All the still cameras I own only have one hole for a tripod. What is the reason for that? Unless you mount the camera very tight it wiggles around and even then it doesn't seem as secure as the video cameras where I use two screws in conjunction with a tripod adapter to mount it or my camcorder which has a smaller hole for a plastic pin.
Previous answers have already suggested acquiring an Arca Swiss style dovetail adapter plate, typically made from aluminum, that is formed with a ridge or lip that mates with the body of the camera for a distance of typically around 2 inches (50-60mm).
This width of engagement of the ridge or lip against the body of the camera, combined with the screw point mounting hole that the adapter plate is affixed to the camera with, serves to eliminate rotation between the camera and the adapter.
Naturally, the adapter must be formed to fit the camera body, so these adapters are specific to the model of camera that you have.
To solve rotation or wiggling between the adapter and the tripod, an Arca Swiss B style dovetail head must be used on the tripod. Here again, the physics that stops wiggling and rotation is that 2 or so inch length of engagement that the machined dovetail plate (mounted on the camera) and receiver (mounted on the tripod) affords.
As you pointed out, a single point is a pivot point. But multiple points in a rigid line, and in the case of this dovetail plate engagement, two rigid lines, cannot rotate. This is why the Arca swiss B style dovetail plate arrangement is so popular among serious photographers.
Arca Swiss is a brand, but like the Xerox brand is to photocopying, or the Google brand is to searching... there are many brands and manufacturers to choose from when it comes to selecting a dovetail plate formed for your particular camera. I personally use the Really Right Stuff brand, but I'm not mentioning this to promote that brand... I merely mention this as a way for you to find a catalog online to visualize the variety of plates and tripod heads that just one US manufacturer makes. There are plenty of other, often cheaper, typically imported brands to choose from as well.
Previous respondents also mentioned L plates in passing, and this deserves more detailed discussion as L plates offer a significant step up advantage over just an adapter plate. A formed L plate, combined with a quick release head on the tripod, can make changing from portrait to landscape mode a snap, while maintaining close to the same framing.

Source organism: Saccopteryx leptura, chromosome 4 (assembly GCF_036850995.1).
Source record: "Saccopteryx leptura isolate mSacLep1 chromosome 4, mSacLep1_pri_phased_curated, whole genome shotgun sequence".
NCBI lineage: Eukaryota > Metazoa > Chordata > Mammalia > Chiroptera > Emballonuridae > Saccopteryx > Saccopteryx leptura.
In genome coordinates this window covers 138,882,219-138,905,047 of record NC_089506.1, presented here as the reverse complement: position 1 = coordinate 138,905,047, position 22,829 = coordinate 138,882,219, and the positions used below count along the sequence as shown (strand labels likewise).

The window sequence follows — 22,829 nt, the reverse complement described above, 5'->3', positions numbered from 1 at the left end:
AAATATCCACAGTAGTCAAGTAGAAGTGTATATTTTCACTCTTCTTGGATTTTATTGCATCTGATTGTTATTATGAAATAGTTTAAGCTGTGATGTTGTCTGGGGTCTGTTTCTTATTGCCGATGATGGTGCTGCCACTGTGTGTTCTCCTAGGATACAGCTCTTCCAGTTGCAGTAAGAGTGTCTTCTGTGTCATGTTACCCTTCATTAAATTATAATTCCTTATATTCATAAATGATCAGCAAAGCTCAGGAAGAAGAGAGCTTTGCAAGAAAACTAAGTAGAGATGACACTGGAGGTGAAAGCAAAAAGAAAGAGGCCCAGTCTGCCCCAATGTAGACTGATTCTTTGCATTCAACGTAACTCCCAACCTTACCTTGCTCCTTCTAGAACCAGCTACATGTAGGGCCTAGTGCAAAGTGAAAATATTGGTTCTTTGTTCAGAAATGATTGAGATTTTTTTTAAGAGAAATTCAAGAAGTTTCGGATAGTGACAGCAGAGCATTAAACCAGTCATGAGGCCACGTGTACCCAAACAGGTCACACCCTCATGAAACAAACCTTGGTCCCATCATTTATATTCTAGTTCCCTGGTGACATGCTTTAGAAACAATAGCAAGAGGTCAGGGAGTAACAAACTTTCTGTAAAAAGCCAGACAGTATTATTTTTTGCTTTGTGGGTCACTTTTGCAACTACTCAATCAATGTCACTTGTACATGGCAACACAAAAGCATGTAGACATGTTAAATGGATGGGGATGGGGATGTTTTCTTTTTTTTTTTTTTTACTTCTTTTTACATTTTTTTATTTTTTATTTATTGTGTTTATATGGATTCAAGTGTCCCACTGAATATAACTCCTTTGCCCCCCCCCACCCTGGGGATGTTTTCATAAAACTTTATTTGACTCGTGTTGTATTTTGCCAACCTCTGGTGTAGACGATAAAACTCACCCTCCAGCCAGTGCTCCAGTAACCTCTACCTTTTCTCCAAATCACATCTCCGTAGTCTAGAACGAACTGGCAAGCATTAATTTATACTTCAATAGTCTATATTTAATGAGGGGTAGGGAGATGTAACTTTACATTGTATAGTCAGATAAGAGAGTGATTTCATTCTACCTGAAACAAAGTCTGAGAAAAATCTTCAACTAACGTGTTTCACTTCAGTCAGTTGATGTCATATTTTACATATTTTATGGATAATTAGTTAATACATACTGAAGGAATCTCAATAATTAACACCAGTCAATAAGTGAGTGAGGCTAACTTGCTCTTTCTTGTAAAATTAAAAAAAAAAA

If a traditional screw mount multi axis tripod head is used, and you want to switch from portrait to landscape, a lot more additional adjustments might be necessary to compensate for the change in framing when the camera is "swung down and to the side".
An L plate, combined with a quick release head, can with some cameras be designed and positioned such that the center axis of the lens remains unchanged when the camera is quick released from its' horizontal position and remounted in its' vertical position.
Again, this can be camera and L plate dependent, but it is one of the design goals of quality L plate manufacturers, that is sometimes undermined by data access ports for tethered shooting... which explains why it all depends on the specific model of camera.
Be that as it may, having an L plate adapter is still vastly more utilitarian than just a bottom plate adapter, because the L plate also affords additional attachment points for accessories.
For example, if you want to mount an on camera light, that is off axis from the lens, the hot shoe for the flash generally isn't strong enough to cantilever a light source off axis while remaining hand held... but an L plate, combined with various brackets attached to the L plate, can hold a light 3 feet up in the air above the camera, or 18 inches off to the side of the camera, if you wanted. The hot shoe would rip out, but the dove tail plates formed as part and parcel to the L plate can tolerate significantly more clamp load and leverage.